Citizen Reporter
Reporter
2 minute read
5 Jan 2021
6:34 pm

‘250,000 jobs on the line’ – Tavern industry asks government to lift booze ban

Citizen Reporter

The industry is calling for a resumption of liquor sales, as well as financial relief to the value not less than R20,000 per trader.

Lucky Ntimane, convener of the National Liquor Traders Council (NLTC). Picture: Supplied

The tavern industry has called upon government to lift the ban on alcohol sales, saying scores of businesses face permanent closure, ahead of the National Coronavirus Command Council’s (NCCC) meeting on Wednesday, 6 January.

President Cyril Ramaphosa announced last month that the country was moving back to adjusted level 3 lockdown that had seen all social gatherings, including faith-based gatherings, being banned for the first two weeks of January.

Alcohol sales are also not allowed under the amended level 3 lockdown regulations.

In a statement released on Tuesday afternoon, National Liquor Traders Council (NLTC) convener Lucky Ntimane said while traders support government efforts to combat the Covid-19 second wave, approximately 250,000 jobs were on the line.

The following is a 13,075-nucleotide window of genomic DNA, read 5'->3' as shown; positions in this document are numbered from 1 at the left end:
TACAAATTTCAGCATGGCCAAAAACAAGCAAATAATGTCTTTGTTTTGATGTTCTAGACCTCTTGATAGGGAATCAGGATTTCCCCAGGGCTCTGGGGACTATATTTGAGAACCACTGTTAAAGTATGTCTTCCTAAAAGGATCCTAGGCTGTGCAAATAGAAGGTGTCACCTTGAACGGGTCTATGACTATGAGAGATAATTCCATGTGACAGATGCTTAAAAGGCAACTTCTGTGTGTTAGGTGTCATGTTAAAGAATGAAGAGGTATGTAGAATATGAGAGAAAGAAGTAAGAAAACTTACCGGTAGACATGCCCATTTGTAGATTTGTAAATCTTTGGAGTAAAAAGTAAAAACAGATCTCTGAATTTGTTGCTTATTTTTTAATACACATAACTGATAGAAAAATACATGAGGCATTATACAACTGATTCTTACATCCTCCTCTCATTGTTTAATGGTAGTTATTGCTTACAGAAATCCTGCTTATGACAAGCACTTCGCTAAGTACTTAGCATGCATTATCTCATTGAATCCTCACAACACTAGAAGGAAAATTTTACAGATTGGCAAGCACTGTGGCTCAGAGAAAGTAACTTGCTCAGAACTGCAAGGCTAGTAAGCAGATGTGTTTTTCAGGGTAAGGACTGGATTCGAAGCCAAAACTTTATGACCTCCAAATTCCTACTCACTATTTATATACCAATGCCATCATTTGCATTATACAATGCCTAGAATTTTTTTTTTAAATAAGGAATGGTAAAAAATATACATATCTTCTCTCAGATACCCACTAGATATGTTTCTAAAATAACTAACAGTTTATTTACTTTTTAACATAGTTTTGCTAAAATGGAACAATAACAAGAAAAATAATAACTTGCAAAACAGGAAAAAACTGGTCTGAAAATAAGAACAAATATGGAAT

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Ntimane said the industry called on government to allow the sale of liquor from 16 January.

“With the last two bans over 165 000 people have already lost their jobs and another 100 000 people are moving into poverty as a result of the alcohol bans.

“Sadly, these people will not have the minimum resources to sustain their livelihoods. Resuming off-consumption sales with restricted trading days and hours could alleviate this burden while protecting lives.

“We continue to urge law enforcement agencies to take a tougher stance against the illicit and illegal trading of liquor,” he said.

Ntimane noted that traders continued to suffer the brunt of the lockdowns first implemented.

“Out of the 284 days that the country has been on some measure of lockdown, liquor traders have not been able to trade in liquor for +100 days with no government support whatsoever to cushion against this blow. Closure is the immediate reality faced by the majority of 34,500 taverns including shebeen permit holders.

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“1 million jobs across the full alcohol value chain are at risk and the taverns support township based jobs that anchor households and ensure that more than 250,000 families have meals on their tables daily,” he added.

He further said the industry calls on government to consider a moratorium on licence renewals and linked fee increases for a period of not less than one year, and financial relief for liquor traders to cover their non-trading loses to the value of not less than R20,000.

Compiled by Molefe Seeletsa

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